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MAPP v. OHIO

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Krislyn Blue

on 9 October 2014

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Transcript of MAPP v. OHIO

MAPP v. OHIO
Plaintiff's Arguement
The unlawfully seized evidence, obtained without a warrant, should not have been admitted
The sentence denied Mapp her constitutional guarantee against cruel and unusual punishment.
Mapp was denied her constitutional right to due process of law. ( Due process is fair treatment through the normal judicial system, especially as a citizen's entitlement.
Mapp was convicted and tried under Ohio Revised Code which was unconstitutional (The Ohio Code allowed leniency in using the fourteenth amendment, which allowed Mapp to be trialed and convicted illegally).
Defendant's Arguement
Mapp was aggressive with the officers and refused arrest during the seize
She owned pornographic material in the home with young children
Importance of Case
The case didn't change any of the amendments, but instead help exercise the fourth amendment properly in the state of Ohio. It changed how the state reviewed the fourth amendment in court and probably gave people more rights to their personal property.
Relevance
The case has stayed relevant and hasn't been superseded by another landmark case that deals with the fourth amendment
Relief Sought
The plaintiff wanted Dollree Mapp's charges to be dropped and for her to be proven not guilty of the possessing pornographic material in her home.
Lower Court Verdicts
After Mapp was convicted her attorney ,Kearns, filed an appeal to the Eighth District Court of Appeals of Ohio, Cuyahoga County, on September 16, 1958. As basis for appeal, he listed several points in the Court of Common Pleas' proceedings. On March 31, 1959, Judge Joy Seth Hurd ruled that the judgement of the lower court should be overturned and given to the Supreme Court.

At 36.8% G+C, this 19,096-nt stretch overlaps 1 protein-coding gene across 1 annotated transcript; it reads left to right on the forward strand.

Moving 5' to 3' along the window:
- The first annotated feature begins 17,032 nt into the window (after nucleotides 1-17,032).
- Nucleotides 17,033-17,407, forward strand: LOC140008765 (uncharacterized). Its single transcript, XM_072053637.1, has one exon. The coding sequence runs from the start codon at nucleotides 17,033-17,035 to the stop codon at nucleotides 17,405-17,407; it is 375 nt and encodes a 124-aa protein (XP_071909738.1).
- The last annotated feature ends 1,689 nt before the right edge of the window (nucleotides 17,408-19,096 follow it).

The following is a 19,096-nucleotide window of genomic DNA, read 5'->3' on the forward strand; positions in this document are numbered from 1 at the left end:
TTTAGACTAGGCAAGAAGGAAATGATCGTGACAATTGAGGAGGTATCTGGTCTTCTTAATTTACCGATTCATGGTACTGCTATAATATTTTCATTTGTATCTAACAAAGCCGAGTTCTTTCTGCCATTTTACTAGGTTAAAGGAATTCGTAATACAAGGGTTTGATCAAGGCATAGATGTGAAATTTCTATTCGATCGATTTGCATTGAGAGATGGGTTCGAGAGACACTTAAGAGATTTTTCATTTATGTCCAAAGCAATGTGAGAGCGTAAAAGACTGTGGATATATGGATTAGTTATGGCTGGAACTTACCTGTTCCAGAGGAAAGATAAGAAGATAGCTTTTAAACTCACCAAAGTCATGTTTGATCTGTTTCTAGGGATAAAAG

Final Decision
Supreme Court Vote: 6-3 vote in favor of Mapp
Date of majority decision: June 19,1961
Justices that voted for the majority: Tom C. Clark, Earl Warren, Hugo Black, William O. Douglas, and William J. Brennan
Author of majority vote: Earl Warren
Majority opinion: The Fourth Amendment prohibition against unreasonable searches and seizures, as applied to the states through the Fourteenth, excludes unconstitutionally obtained evidence from use in criminal prosecutions.
Concurrent opinions and by whom: Hugo Black said that this could conflict if someone does have illegal substances on their property but a warrant isn't used properly.
Difference between majority and minority:
Dollree Mapp
Dollere Mapp was confronted by three police officers on suspicions of having bombing equipment. When the officers arrived at her home and asked to enter the home Mapp asked to see their warrant. When they were unable to provide one she refused entry into her home. Two officers left and leaving the third on the property to wait for their arrival back. The two officers that left returned to the home with a fake warrant and busted into the house. Mapp then asked the officers who abruptly entered the home again for a warrant. When she received the warrant she placed it in her dress and told them to leave. The officers handcuffed her for being "belligerent" and went through thee house and conducted a search. During the search they did not find any bombing equipment but an old trunk that was owned by a previous tenant. The trunk contained pornographic material and they arrested, charged, and proved Mapp guilty of storing pornographic material in her home.
Brief Summary
Fourth
Amendment
Rights
Full transcript